Read Judgment: Union of India through Narcotics Control Bureau, Lucknow vs. Md. Nawaz Khan

Pankaj Bajpai

New Delhi, September 23, 2021: The Supreme Court has observed that mere finding of the absence of possession of contraband is no basis to accord bail to the accused from the offence punishable under NDPS Act.

While referring to its earlier decisions, a Division Bench of Justice Dr. Dhananjaya Y. Chandrachud & Justice B.V. Nagarathna observed that the knowledge of possession of contraband has to be gleaned from the facts and circumstances of a case and the standard of conscious possession would be different in case of a public transport vehicle with several persons as opposed to a private vehicle with a few persons known to one another.

The appeal by the UOI arose from the judgment of a Single Judge, whereby the Lucknow Bench of the High Court of Judicature at Allahabad while granting bail to the respondent- accused, adverted to two circumstances, namely (i) absence of recovery of the contraband from the possession of the respondent and (ii) the wrong name in the endorsement of translation of the statement u/s 67 of the NDPS Act.

After considering various precedents and relevant circumstances, the Division Bench opined that the test which the High Court and this Court are required to apply while granting bail is whether there are reasonable grounds to believe that the accused has not committed an offence and whether he is likely to commit any offence while on bail.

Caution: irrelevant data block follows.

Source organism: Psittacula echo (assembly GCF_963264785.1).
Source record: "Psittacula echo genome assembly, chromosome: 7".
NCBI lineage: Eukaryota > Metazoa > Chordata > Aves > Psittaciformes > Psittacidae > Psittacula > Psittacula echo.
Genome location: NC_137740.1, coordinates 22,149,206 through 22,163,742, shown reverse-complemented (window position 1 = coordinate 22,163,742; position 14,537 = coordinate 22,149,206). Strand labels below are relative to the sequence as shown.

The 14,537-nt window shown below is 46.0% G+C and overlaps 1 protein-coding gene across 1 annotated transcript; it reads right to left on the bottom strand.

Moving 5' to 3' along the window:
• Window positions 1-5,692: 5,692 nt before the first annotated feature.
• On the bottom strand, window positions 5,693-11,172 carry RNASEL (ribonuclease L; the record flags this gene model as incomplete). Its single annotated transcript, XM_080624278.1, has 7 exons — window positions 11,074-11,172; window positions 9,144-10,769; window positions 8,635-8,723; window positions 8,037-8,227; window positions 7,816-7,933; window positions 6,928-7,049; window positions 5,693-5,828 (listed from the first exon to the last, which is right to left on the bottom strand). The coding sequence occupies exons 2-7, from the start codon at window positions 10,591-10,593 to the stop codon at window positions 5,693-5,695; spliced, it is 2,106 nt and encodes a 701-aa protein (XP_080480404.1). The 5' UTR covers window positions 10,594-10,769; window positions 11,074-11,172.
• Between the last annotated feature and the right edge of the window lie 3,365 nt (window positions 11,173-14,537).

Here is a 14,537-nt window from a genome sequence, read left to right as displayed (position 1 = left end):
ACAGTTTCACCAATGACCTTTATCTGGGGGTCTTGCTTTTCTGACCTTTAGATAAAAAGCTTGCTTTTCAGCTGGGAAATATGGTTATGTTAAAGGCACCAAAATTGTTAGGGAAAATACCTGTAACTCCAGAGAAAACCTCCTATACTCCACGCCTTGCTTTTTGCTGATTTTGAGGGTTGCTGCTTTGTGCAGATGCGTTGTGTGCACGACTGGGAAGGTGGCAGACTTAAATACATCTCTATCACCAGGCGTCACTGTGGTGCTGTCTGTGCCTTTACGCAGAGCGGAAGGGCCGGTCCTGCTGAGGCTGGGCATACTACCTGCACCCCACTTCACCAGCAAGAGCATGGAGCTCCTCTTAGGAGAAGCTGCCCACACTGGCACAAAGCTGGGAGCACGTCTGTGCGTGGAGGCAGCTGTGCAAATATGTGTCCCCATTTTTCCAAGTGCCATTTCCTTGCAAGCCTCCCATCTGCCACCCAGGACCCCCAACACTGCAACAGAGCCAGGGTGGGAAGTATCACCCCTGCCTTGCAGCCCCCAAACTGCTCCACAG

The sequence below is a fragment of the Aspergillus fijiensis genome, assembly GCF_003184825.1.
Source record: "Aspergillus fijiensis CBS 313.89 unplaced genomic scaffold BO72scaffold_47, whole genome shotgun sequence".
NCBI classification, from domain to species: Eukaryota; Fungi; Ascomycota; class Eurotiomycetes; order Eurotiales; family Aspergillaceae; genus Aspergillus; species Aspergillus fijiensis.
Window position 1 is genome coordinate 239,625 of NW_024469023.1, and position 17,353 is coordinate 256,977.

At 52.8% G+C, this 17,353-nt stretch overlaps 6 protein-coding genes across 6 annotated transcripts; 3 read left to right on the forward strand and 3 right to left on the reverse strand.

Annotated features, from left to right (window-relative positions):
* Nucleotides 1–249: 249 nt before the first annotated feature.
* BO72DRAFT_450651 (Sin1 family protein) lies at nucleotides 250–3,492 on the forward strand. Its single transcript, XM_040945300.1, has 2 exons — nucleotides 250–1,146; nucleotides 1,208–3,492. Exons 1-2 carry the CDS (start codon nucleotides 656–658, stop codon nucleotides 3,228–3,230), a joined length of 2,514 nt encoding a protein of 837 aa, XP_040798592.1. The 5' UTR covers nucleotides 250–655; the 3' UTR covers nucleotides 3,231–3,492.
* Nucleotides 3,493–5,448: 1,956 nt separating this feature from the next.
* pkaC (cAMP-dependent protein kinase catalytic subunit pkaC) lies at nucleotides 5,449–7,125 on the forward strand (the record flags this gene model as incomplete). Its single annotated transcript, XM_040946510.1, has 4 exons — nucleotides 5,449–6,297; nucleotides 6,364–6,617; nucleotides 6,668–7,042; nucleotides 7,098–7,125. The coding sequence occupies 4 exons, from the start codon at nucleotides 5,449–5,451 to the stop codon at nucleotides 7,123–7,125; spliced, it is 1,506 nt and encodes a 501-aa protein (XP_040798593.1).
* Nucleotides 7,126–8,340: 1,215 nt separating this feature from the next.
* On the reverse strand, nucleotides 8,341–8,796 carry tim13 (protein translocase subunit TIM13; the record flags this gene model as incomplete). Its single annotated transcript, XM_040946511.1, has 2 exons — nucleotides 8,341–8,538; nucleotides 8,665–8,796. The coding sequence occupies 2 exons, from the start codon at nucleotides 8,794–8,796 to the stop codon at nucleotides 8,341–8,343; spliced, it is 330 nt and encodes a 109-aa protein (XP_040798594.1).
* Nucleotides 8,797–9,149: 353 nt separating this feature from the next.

Stating that section 37 of the NDPS Act regulates the grant of bail in cases involving offences under the NDPS, the Division Bench observed that this Court in the case of Union of India v. Rattan Mallik has held that merely making a finding on the possession of the contraband did not fulfill the parameters of Section 37(1)(b).

Therefore, in line with the decision of this Court in Rattan Mallik case (supra), the Bench was of the view that a finding of the absence of possession of the contraband on the person of the respondent by the High Court does not absolve it of the level of scrutiny required u/s 37(1)(b)(ii) of the NDPS Act.

Further, the contention that Section 42 of the NDPS Act was not complied with, was prima facie misplaced and the High Court had overlooked crucial requirements and glossed over the circumstances which were material to the issue as to whether a case for the grant of bail was established, added the Bench.

Moreover, the Top Court also noted during the course of the hearing that after the respondent was enlarged on bail, he has consistently remained away from the criminal trial resulting in the issuance of a non-bailable warrant against him.

Thus, the Apex Court said that the High Court ought to have given due weight to the seriousness and gravity of the crime which it has failed to do.

Accordingly, the appeal has been allowed by setting aside the judgment and order of the High Court and application for bail filed by the respondent stood dismissed, added the Bench.

The Top Court therefore directed that the respondent shall surrender forthwith.

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